- Carbon footprint
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The 2014 “Carbon footprint” report ”Mapping Carbon-Financial Risk Exposure in the FTSE” follows on from the previous report ’Accounting for carbon risk in the FTSE 100 Reinforcing disclosure’ which account for carbon emissions in the FTSE100 and suggest alternative and innovative carbon-material stakeholder disclosure practices.
In this new report we are concerned with mapping carbon risk exposure. For example, regulatory changes forcing a reduction in carbon emissions will damage the financial viability of carbon-intensive business models such as energy supply, raw materials extraction and other carbon intensive business models including: telecommunications, big-pharma and mixed retail.
Our benchmark group is the FTSE61. This is the group of companies continuously listed in the FTSE100 (2006-2013) and for which we have Scope 1 and 2 carbon emissions. These first two scopes comprise direct emissions (scope 1) from combustion-based activities, and indirect emissions (scope 2) from purchased services such as electricity, district heating etc. Scope 3 or other indirect emissions that are described by the Greenhouse Gas Protocol as an optional category and embedded in purchased supplies (World Resources Institute and World Business Council for Sustainable Development, 2001). We have not included disclosed scope 3 carbon emissions in the analysis for this report because very few FTSE100 companies disclose a scope 3 carbon emission.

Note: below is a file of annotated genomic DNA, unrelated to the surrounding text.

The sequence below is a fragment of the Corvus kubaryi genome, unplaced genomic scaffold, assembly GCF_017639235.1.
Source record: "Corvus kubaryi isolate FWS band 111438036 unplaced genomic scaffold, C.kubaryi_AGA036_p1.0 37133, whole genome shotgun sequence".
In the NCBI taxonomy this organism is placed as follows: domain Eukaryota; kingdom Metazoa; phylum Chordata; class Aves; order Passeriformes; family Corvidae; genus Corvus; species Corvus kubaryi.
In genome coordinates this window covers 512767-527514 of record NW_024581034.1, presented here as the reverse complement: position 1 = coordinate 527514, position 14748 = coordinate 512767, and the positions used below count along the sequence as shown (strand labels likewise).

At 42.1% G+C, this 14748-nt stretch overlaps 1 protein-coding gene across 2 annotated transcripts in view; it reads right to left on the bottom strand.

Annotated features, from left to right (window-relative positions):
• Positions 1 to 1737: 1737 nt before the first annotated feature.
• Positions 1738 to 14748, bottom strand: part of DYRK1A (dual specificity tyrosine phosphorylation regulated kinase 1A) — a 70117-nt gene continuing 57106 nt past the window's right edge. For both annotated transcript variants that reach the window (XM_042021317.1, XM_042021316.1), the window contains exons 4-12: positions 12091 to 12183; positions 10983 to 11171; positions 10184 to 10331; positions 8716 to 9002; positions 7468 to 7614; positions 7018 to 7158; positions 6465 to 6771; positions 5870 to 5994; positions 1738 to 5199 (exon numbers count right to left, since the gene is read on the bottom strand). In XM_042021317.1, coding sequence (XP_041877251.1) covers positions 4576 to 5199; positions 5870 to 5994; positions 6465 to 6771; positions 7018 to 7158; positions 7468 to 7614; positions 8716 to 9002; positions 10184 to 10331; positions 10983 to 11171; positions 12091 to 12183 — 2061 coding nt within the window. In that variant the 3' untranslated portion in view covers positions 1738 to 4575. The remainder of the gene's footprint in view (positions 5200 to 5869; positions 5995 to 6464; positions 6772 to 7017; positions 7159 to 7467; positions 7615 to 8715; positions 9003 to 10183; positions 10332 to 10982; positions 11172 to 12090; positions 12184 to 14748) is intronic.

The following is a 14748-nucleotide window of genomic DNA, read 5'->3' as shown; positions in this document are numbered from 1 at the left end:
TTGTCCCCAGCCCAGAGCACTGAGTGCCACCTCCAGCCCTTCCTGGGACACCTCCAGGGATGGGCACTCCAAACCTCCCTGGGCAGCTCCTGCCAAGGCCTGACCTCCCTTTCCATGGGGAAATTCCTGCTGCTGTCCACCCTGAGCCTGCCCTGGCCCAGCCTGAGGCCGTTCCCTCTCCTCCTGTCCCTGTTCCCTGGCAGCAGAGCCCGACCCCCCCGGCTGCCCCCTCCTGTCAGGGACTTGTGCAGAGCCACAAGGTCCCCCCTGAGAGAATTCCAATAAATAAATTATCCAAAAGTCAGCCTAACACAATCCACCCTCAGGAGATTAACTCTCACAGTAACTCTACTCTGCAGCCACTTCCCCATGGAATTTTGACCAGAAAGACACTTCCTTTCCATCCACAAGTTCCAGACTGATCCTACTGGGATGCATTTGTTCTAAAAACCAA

There is also the need to modify corporate behaviour and change managerial incentives. Managerial incentives could include targets set for absolute and relative carbon emissions where carbon metrics become a material element in executive remuneration packages.These changes are necessary if the UK is to lead the way on meeting statutory carbon reduction commitments under the Kyoto Protocol and as part of the EU commitment to reduce carbon emissions.
The second Carbon footprint” report was written together with Professor Colin Haslam, Dr Nick Tsitsianis, Dr John Malamatenios, Mr John Butlin, Dr Ya Ping Yin, Dr Edward Lee and associate professor Glen Lehman. ffffffffffff